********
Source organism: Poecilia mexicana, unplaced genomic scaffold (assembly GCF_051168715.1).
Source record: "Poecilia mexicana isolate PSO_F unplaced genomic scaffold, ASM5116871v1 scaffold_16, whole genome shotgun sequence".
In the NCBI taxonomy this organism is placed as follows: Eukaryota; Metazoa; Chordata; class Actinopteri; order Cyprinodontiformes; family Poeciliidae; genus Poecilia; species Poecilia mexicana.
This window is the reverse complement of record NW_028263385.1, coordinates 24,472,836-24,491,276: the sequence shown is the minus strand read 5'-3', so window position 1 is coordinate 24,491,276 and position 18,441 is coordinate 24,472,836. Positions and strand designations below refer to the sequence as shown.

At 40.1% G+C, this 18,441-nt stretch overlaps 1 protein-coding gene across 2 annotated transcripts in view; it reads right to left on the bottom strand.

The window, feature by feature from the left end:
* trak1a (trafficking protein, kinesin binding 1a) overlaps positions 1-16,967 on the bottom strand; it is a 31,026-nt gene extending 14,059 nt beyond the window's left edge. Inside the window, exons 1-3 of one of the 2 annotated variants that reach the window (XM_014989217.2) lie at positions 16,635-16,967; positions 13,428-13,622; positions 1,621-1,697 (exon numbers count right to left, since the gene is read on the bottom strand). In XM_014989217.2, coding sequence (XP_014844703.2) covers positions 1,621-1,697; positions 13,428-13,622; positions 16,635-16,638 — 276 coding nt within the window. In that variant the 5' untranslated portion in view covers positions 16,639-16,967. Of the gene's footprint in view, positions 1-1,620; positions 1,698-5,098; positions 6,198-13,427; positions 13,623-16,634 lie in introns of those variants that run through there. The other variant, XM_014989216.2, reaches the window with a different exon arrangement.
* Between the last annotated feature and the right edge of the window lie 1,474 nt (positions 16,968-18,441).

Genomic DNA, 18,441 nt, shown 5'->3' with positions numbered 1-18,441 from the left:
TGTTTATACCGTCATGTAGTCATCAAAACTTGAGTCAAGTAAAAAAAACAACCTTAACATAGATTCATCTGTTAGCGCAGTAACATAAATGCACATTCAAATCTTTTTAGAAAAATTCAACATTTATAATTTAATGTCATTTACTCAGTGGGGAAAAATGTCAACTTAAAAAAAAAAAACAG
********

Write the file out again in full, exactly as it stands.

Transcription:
Source organism: Poecilia mexicana, unplaced genomic scaffold (assembly GCF_051168715.1).
Source record: "Poecilia mexicana isolate PSO_F unplaced genomic scaffold, ASM5116871v1 scaffold_16, whole genome shotgun sequence".
In the NCBI taxonomy this organism is placed as follows: Eukaryota; Metazoa; Chordata; class Actinopteri; order Cyprinodontiformes; family Poeciliidae; genus Poecilia; species Poecilia mexicana.
This window is the reverse complement of record NW_028263385.1, coordinates 24,472,836-24,491,276: the sequence shown is the minus strand read 5'-3', so window position 1 is coordinate 24,491,276 and position 18,441 is coordinate 24,472,836. Positions and strand designations below refer to the sequence as shown.

At 40.1% G+C, this 18,441-nt stretch overlaps 1 protein-coding gene across 2 annotated transcripts in view; it reads right to left on the bottom strand.

The window, feature by feature from the left end:
* trak1a (trafficking protein, kinesin binding 1a) overlaps positions 1-16,967 on the bottom strand; it is a 31,026-nt gene extending 14,059 nt beyond the window's left edge. Inside the window, exons 1-3 of one of the 2 annotated variants that reach the window (XM_014989217.2) lie at positions 16,635-16,967; positions 13,428-13,622; positions 1,621-1,697 (exon numbers count right to left, since the gene is read on the bottom strand). In XM_014989217.2, coding sequence (XP_014844703.2) covers positions 1,621-1,697; positions 13,428-13,622; positions 16,635-16,638 — 276 coding nt within the window. In that variant the 5' untranslated portion in view covers positions 16,639-16,967. Of the gene's footprint in view, positions 1-1,620; positions 1,698-5,098; positions 6,198-13,427; positions 13,623-16,634 lie in introns of those variants that run through there. The other variant, XM_014989216.2, reaches the window with a different exon arrangement.
* Between the last annotated feature and the right edge of the window lie 1,474 nt (positions 16,968-18,441).

Genomic DNA, 18,441 nt, shown 5'->3' with positions numbered 1-18,441 from the left:
TGTTTATACCGTCATGTAGTCATCAAAACTTGAGTCAAGTAAAAAAAACAACCTTAACATAGATTCATCTGTTAGCGCAGTAACATAAATGCACATTCAAATCTTTTTAGAAAAATTCAACATTTATAATTTAATGTCATTTACTCAGTGGGGAAAAATGTCAACTTAAAAAAAAAAAACAG